The Grammy’s never please everyone. Music executive Steven Stoute made sure everyone knew he was and has been extremely unhappy with the National Academy of Recording Arts and Sciences for years. Stout took out a $40,000 full-page ad in the style section of the Sunday edition of the New York Times to publish a 900-word letter revealing his true feelings about the Grammy’s.
In this letter he says a lot of nonsense things, but the two major problems according to him, very simply seem to be: 1) J.Biebs didn’t win Best New Artist and 2) The Arcade Fire preformed, then won Album of the Year (and not Eminem), and then immediately preformed again. Stoute pretty much took this as a sign that the Grammy’s were rigged.
“These very artists that the public acknowledges as being worthy of their money and fandom are snubbed year after year at the Grammys,” he wrote.
I understand that he is an avid hip-hop fan, and really, really likes music and feels like Eminem and the Biebs were completely snubbed. What I don’t think he understands is America doesn’t always buy things that are good. The “fundamental disrespect of cultural shifts as being viable and artistic” that he talks about aren’t good. If you look at what has been popular on the radio in the last six months you’ll hear a lot of crap. He’s claiming what is popular is automatically art. Since when are “Baby, Baby, Baby ohh!” good lyrics? Why should anything with auto tune or Rihanna be recognized as “art”?
Grammy Awards show producer Ken Ehrlich addressed the Arcade Fire’s second performance and said the additional song was a last minute thought, but it was planned. Both stages were going to be fully equipped but empty, so it made sense to let the band play again. It wasn’t dependent on the Arcade Fire winning at all.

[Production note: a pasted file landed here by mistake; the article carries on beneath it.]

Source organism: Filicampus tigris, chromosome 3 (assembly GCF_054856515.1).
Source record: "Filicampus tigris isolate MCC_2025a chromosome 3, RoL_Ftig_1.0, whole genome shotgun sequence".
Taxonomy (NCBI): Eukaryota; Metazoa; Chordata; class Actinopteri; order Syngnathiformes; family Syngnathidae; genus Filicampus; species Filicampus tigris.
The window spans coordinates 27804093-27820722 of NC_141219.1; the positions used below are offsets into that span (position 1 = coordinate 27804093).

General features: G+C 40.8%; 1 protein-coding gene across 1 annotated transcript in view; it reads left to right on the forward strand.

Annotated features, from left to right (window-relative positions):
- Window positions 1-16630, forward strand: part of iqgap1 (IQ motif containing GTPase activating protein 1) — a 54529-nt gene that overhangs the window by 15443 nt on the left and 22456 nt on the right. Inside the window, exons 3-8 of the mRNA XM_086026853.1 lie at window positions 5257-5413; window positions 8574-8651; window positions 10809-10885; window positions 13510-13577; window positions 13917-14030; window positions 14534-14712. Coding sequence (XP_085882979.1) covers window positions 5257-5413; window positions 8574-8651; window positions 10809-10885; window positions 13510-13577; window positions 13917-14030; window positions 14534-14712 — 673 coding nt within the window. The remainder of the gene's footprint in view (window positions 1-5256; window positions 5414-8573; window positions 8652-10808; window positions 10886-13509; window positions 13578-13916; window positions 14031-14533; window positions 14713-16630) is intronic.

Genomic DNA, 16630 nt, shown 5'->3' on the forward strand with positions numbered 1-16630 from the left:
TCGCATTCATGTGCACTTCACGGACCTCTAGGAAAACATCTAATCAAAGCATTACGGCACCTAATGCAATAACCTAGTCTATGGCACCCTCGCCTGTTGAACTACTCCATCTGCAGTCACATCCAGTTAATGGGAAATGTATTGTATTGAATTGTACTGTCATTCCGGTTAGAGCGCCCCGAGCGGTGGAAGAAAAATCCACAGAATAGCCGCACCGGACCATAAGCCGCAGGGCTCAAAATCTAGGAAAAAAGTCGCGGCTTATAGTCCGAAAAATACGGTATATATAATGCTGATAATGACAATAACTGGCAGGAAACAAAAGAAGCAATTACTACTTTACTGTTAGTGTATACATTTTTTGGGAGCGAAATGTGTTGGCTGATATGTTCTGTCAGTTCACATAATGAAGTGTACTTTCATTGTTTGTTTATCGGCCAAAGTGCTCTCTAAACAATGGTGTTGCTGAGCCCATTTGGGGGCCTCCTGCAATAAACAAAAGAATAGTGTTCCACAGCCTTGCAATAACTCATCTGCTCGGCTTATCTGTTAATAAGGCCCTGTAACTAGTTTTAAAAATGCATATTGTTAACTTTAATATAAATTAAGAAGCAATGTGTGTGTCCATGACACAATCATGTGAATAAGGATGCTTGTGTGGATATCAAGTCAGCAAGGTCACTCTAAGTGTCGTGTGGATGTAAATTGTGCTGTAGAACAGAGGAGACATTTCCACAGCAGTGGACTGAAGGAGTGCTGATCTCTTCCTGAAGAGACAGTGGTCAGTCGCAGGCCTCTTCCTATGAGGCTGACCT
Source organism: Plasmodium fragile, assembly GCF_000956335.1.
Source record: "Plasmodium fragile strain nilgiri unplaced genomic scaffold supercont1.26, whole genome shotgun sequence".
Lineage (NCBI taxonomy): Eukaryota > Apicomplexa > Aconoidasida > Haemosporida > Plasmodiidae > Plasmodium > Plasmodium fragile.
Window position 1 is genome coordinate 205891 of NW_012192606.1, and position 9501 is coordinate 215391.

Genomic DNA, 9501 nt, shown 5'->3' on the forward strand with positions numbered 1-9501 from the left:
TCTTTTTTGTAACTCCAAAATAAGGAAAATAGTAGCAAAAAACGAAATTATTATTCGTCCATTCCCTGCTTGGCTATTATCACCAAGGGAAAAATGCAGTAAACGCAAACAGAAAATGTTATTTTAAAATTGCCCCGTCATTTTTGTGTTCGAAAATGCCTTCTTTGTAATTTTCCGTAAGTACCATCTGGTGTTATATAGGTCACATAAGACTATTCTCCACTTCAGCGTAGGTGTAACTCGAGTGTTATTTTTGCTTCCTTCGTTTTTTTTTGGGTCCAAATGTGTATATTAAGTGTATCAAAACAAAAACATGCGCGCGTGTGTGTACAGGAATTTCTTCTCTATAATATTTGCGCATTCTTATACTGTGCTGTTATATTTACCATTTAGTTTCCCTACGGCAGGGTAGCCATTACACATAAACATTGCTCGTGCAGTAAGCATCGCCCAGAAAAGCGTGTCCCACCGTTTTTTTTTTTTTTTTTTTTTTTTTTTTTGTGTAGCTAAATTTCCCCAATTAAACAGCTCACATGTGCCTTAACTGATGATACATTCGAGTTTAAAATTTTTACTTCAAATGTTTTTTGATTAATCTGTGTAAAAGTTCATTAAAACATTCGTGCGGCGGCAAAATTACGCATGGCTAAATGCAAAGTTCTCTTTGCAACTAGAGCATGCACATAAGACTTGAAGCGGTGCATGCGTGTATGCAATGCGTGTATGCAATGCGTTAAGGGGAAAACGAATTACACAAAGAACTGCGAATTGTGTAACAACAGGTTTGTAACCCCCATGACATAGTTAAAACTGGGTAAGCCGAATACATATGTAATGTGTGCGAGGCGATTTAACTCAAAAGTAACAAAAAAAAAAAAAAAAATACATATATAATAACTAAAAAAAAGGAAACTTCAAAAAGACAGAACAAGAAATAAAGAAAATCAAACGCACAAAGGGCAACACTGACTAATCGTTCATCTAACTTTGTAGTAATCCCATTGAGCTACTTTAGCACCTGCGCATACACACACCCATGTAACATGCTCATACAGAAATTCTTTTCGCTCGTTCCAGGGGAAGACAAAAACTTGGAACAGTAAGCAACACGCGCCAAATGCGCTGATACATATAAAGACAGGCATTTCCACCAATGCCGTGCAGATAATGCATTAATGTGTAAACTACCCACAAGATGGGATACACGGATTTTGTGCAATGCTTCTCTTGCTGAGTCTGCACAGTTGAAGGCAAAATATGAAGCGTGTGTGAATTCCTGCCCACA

“I talked to Win, I said either way, will you come back? He said absolutely. That was one of the unexpected things,” Ehrlich said.
Apparently the intent of the letter was not to point out how Stoute thinks the Grammy’s are flawed, but to point out “that the popular artists are used to sell the show and to get ratings.” Big names like Bieber and Eminem were used in the headlines to advertise the show but didn’t get big awards. I’d like to point out that Eminem was nominated in 7 categories and won both Best Rap Album and Best Rap Solo Performance. Bieber on the other hand didn’t win anything, but he’s only 17 so he can’t exactly peak too soon. So what is Stoute complaining about?
Personally I think he’s suffering from “Esperanza Spalding Syndrome” and is mad that an artist he has never heard of beat out a more popular artist. (I might be a little bitter that Spalding beat out both Drake and Mumford & Sons for Best New Artist.) The Arcade Fire are not nobodies. Their first two albums were both nominated for a Grammy under Best Alternative Music Album in both 2006 and 2008. Their song “Wake Up” was used in the popular trailer to the Spike Jonze film “Where the Wild Things Are.” I have been an avid listener since their freshman album “Funeral” dropped in late 2004. I was very happy when they won Album of the Year. I felt like finally someone was winning a Grammy for their work and not their fame. Front man for the Arcade Fire, Win Butler agrees.
“This award is for our record,” Butler said. “We really believe in records. When we make a record, we really put all of our soul into it. To be recognized for that [by] this group of people, in the age of the iPod or in the age of the single or whatever it is, we still really care about records so it means a lot to us.”
Originally Published on: Feb 22, 2011 @ 20:28